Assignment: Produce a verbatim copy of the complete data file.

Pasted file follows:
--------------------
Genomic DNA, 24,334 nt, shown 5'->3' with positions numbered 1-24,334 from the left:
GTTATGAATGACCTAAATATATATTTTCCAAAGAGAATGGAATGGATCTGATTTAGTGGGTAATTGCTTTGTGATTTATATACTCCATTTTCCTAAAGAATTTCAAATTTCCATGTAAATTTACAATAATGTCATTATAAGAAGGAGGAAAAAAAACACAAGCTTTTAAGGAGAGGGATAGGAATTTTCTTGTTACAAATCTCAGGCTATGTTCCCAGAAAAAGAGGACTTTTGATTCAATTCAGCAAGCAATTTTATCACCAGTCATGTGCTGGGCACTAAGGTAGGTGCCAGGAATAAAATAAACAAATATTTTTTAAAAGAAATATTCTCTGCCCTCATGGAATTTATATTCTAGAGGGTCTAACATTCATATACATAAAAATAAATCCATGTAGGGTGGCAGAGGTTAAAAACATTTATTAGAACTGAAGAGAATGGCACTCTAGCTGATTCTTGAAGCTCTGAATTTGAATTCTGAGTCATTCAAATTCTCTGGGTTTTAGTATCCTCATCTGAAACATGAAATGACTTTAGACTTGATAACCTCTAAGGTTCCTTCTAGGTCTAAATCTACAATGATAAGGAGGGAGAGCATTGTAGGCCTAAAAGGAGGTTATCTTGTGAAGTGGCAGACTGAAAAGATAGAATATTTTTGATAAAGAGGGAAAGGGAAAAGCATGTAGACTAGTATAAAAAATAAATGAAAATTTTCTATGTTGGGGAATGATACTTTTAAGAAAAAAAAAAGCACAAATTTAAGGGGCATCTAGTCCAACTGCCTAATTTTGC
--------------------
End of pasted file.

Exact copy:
Genomic DNA, 24,334 nt, shown 5'->3' with positions numbered 1-24,334 from the left:
GTTATGAATGACCTAAATATATATTTTCCAAAGAGAATGGAATGGATCTGATTTAGTGGGTAATTGCTTTGTGATTTATATACTCCATTTTCCTAAAGAATTTCAAATTTCCATGTAAATTTACAATAATGTCATTATAAGAAGGAGGAAAAAAAACACAAGCTTTTAAGGAGAGGGATAGGAATTTTCTTGTTACAAATCTCAGGCTATGTTCCCAGAAAAAGAGGACTTTTGATTCAATTCAGCAAGCAATTTTATCACCAGTCATGTGCTGGGCACTAAGGTAGGTGCCAGGAATAAAATAAACAAATATTTTTTAAAAGAAATATTCTCTGCCCTCATGGAATTTATATTCTAGAGGGTCTAACATTCATATACATAAAAATAAATCCATGTAGGGTGGCAGAGGTTAAAAACATTTATTAGAACTGAAGAGAATGGCACTCTAGCTGATTCTTGAAGCTCTGAATTTGAATTCTGAGTCATTCAAATTCTCTGGGTTTTAGTATCCTCATCTGAAACATGAAATGACTTTAGACTTGATAACCTCTAAGGTTCCTTCTAGGTCTAAATCTACAATGATAAGGAGGGAGAGCATTGTAGGCCTAAAAGGAGGTTATCTTGTGAAGTGGCAGACTGAAAAGATAGAATATTTTTGATAAAGAGGGAAAGGGAAAAGCATGTAGACTAGTATAAAAAATAAATGAAAATTTTCTATGTTGGGGAATGATACTTTTAAGAAAAAAAAAAGCACAAATTTAAGGGGCATCTAGTCCAACTGCCTAATTTTGC